As a progressive Roman Catholic, I am surprised to find myself in relative solidarity, in this, with those ultra Orthodox Roman Catholics and Evangelical Christians who resist the Christian Right’s acceptance of Donald Trump. They are far less interested in whether “Christmas” returns to the Starbuck’s cup than they are in helping a thrice-married preppie grifter who, not so long ago supported “partial-birth abortion” hijack the  Republican party. They know a man who doesn't believe in anything but himself is likely to go rogue once in office. Most of them believe calling female colleagues “pigs,” cheating on one’s wife and children, bragging about one’s extramarital sexploits and divulging fantasies of dating one’s own daughter are not really compatible with Christian feeling and thinking. Many believe a tax-shelter “university” designed to relieve na├»ve working people of their 401Ks is both something upon which Jesus of Nazareth would frown. Most think the filthy rich should belong/tithe to a church make charitable donations. Many believe Trump should have used his clout to support efforts to obtain more help for 911 first responders.

It’s a stretch to call that the event at Liberty a worship service. On the other hand, it might be legitimate to call a multitude of Christians discussing Christianity an assembly of "two or more gathered in His name.” A crowd so record-breaking large had gathered at Liberty U to hear Trump speak on the day our nation chooses to honor Martin Luther King Jr., that Trump was moved to "dedicate the record" King (No further mention of King was made). But Trump wasn't there for justice. He was there, among those gathered in his name, to close a sale. To throw some money around, to hawk some doves. As I watched that video footage, I half expected to see some onward Christian soldier take a lash the Donald.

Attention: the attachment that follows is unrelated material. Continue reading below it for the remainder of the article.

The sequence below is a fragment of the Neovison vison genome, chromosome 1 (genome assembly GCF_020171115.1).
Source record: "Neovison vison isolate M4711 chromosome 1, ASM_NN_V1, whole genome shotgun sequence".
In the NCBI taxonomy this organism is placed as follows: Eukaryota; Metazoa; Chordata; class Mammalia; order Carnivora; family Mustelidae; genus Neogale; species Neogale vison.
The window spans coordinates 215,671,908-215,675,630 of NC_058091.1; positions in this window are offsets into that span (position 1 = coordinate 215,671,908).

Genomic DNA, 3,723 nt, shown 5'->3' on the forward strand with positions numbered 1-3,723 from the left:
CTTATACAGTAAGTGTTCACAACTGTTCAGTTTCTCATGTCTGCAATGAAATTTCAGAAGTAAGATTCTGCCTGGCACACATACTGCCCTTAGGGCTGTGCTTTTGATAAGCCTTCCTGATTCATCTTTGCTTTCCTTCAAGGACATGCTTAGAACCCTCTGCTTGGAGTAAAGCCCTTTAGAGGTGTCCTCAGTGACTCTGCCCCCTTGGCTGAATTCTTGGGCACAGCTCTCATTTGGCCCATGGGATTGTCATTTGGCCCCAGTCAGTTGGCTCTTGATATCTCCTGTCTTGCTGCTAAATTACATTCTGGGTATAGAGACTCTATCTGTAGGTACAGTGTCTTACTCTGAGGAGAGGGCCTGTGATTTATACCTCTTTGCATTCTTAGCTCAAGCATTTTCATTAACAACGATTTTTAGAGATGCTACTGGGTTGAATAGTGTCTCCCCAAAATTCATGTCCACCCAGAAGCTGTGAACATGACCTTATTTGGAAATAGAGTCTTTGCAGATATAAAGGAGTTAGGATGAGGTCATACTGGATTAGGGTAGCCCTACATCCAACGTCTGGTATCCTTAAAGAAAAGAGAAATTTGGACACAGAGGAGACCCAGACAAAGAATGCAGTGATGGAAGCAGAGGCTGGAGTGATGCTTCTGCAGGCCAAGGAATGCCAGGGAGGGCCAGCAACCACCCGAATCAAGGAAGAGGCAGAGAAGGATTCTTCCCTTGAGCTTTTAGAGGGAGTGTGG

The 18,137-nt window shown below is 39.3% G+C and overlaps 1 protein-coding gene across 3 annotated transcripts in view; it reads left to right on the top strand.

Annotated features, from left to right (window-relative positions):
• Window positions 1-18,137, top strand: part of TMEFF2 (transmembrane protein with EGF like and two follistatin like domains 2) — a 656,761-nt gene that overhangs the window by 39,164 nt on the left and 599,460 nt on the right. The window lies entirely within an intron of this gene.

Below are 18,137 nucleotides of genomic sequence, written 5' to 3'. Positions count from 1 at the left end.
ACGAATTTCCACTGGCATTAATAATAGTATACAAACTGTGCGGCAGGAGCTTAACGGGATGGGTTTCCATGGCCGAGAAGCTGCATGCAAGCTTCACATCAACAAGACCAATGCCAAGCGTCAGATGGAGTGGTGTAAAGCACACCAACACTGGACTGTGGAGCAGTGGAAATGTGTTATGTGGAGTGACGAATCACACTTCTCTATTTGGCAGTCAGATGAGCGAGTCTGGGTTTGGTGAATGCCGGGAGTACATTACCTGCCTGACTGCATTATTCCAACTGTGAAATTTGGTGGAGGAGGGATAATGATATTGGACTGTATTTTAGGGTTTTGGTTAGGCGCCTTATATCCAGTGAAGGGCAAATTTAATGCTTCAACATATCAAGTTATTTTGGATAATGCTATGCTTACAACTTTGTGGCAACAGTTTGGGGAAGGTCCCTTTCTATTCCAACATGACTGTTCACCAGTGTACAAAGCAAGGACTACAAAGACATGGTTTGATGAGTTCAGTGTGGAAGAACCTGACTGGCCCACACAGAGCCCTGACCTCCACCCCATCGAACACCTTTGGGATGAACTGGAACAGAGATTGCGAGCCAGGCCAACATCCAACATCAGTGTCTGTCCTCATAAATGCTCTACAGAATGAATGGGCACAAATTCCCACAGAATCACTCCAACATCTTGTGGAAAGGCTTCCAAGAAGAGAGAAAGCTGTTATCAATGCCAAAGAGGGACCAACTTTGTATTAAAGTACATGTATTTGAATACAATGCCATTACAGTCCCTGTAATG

Like most progressives, I don’t much like Ted Cruz either. But I suspect Cruz may, in his personal and in his political life, try to allow his Christian feeling to inform his conduct. I have a hunch—there’s never any way to know—that Cruz is at least holds some conception of Christ in mind. 

Donald Trump, on the other hand, has put Jesus on his team because Jesus is a good guy. Jesus is a the best religious guy. Moses is good, but Moses can't won. Allah? Forget about it. Jesus is very big with the people. Jesus is the best for getting rid of the Muslims. Jesus is popular. Jesus is a real winner. Jesus is the Most valuable player. Trump’s fervent prayer is that Jesus might blow on his dice